Archive: May 4th, 2007

Mets Game 28: Win over Diamondbacks

Mets 5 Diamondbacks 3

It was a clearly uncomfortable game for John Maine.

But then, all pitchers should be lucky enough to have his discomfort.

With a look on his face that conveyed frustration, aggravation, or possibly constipation, Maine nonetheless powered through the Arizona lineup, allowing just one run on six hits and a walk in six innings. He struck out three en route to his fifth victory without a loss.

Maine didn’t have his very best stuff — his command on all pitches was way off — but he kept a stiff upper lip and turned in a veteran-like performance, keeping the ball in the strike zone and making great “pitcher’s pitches” exactly when he had to.

While Maine was shutting down the D’Backs batters, the Mets offense is finally beginning to kick into gear. Jose Reyes led off the game with a single, stole second, and scored on a base hit by Carlos Beltran. In the second inning, surprise starter Julio Franco gave Maine a cushion, blasting an opposite-field, two-run homer into the pool beyond the right-center fence off Randy Johnson to put the Mets ahead 3-0. Paul LoDuca — who scored on Franco’s homer — hit a homerun of his own in the fourth, a high drive over the leftfield fence. Jose Reyes drove in Endy Chavez in the fifth to finish the scoring for the night.

Though the Diamondbacks managed three runs, they never seemed to be in the game. The homer by Franco seemed to take all the air out of them, save for Orlando Hudson, who made some nice plays at second base and hit a controversial two-run homer off Amby Burgos in the top of the 8th. Hudson’s fly was about to strike the top of the leftfield fence, but the outstretched glove of Endy Chavez (who else?) managed to swat the ball back onto the field. What appeared to be a one-run double was ruled a homerun by third base umpire Gary Darling. Luckily, there were already two out and Burgos induced a popup from Eric Byrnes to end the inning.

Billy Wagner threw 10 pitches to finish the game without incident, earning his sixth save of the season.


LoDuca batted fifth in the lineup and went 2-for-4 with two runs scored.

Reyes went 3-for-4 with a stolen base, a run, and an RBI, and was thrown out attempting to steal in the fifth on a great throw by catcher Chris Snyder. Reyes argued the call for a few moments, and he might have snuck his hand in before the tag, but in reality the ball beat him to the bag and the play was close enough to go either way.

Chavez started because Moises Alou was resting a sore knee. However, Endy might have injured his ankle on the faux-homer by Hudson. He stayed in the game, but limped a bit through the rest of the game.

The Mets turned three double plays, all of which effectively squelched any momentum the Arizona offense could muster.

Next Game – Sosa Starting

As expected, Jorge Sosa has been promoted to the big club to face Brandon Webb in Saturday night’s game (another 9:40 PM start). Sosa has tallied a 4-0 record and 1.13 ERA in AAA, allowing 29 hits and 4 walks in 32 innings, striking out 29 in the process. His low walk total is encouraging, as is the fact he’s only allowed one homerun in the homer-happy PCL. Also encouraging: he’s induced twice as many ground balls as fly balls. Being that the dinger has been his big bugaboo, perhaps he’s turning a corner in his career.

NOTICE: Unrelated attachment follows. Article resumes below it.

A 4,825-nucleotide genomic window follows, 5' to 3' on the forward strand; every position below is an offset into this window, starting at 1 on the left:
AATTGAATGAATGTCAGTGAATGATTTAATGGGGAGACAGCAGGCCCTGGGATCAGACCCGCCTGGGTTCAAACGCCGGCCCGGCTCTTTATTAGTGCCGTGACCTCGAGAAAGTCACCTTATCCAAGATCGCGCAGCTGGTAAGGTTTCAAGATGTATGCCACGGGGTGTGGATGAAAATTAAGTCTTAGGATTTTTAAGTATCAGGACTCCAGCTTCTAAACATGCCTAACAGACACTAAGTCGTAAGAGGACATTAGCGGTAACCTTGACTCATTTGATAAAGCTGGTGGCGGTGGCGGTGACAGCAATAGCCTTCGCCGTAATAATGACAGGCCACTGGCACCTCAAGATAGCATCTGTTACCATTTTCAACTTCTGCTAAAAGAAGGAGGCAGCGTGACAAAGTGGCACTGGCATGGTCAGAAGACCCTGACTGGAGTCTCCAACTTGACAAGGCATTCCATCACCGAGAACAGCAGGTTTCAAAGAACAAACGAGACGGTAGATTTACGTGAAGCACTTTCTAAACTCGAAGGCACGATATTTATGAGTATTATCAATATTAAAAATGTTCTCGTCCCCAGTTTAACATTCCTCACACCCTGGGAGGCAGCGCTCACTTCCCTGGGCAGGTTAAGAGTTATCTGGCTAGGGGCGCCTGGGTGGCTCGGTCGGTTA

Mets Pitching Moves

Lino Urdaneta pitching for the Detroit TigersIn an unsurprising move, the Mets designated Chan Ho Park for assignment after his awful start on Monday. As bad as he was, the New York Yankees would be silly not to at least take a look at Park, considering the injuries that have devastated their starting rotation. Heck, Jose Lima should be asking the Yanks for a tryout.

In a slightly surprising move, the Mets also promoted Lino Urdaneta from New Orleans. As you may remember, Lino’s career ERA is infinity, so we all hope he gets into a game and retires at least one batter, so he can have a number instead of “INF” on his pitching line.

Actually, I’m hoping he gets into a game for a better reason — he may be able to help the Mets bullpen. Urdaneta had a strong spring training, showing good command of a fastball in the upper 90s, and could be further along than Ambiorix Burgos. At this point, it’s doubtful Burgos would be sent down — he’s Rick Peterson’s pet project — but it would be encouraging and helpful to find out that Lino Urdaneta can get big league hitters out. At some point in the season, someone (Heilman?) is likely to suffer an injury, and having Urdaneta step in would be nice insurance and a great story.

Most likely, however, Urdaneta will find himself back in N’awlins come Saturday, when the Mets must put someone on the mound in the first inning to face Brandon Webb and the Diamondbacks. Unless the Mets choose to start Aaron Sele on Saturday, it is likely that Jorge Sosa will be promoted and Urdaneta sent back down before he gets a chance to unpack his suitcase.

However, Sosa is scheduled to start tonight in New Orleans, so we’ll know for sure if it will be Sosa or Sele before the Mets and Diamondbacks do battle tonight (obviously, if Sosa gets pulled, he’s coming up). FYI, Jason Vargas pitched on Thursday, and Philip Humber started on Wednesday, so neither of those youngsters is an option for tomorrow’s start.

If indeed Sele gets the start, and does well, Urdaneta may have a chance to stick around for a few more days. With Jorge Sosa pitching lights out in AAA though, Urdaneta will have to pull off a quick string of Mike Jacobs-like performances to stay on the 25-man roster. Who knows — with his electric fastball, anything can happen.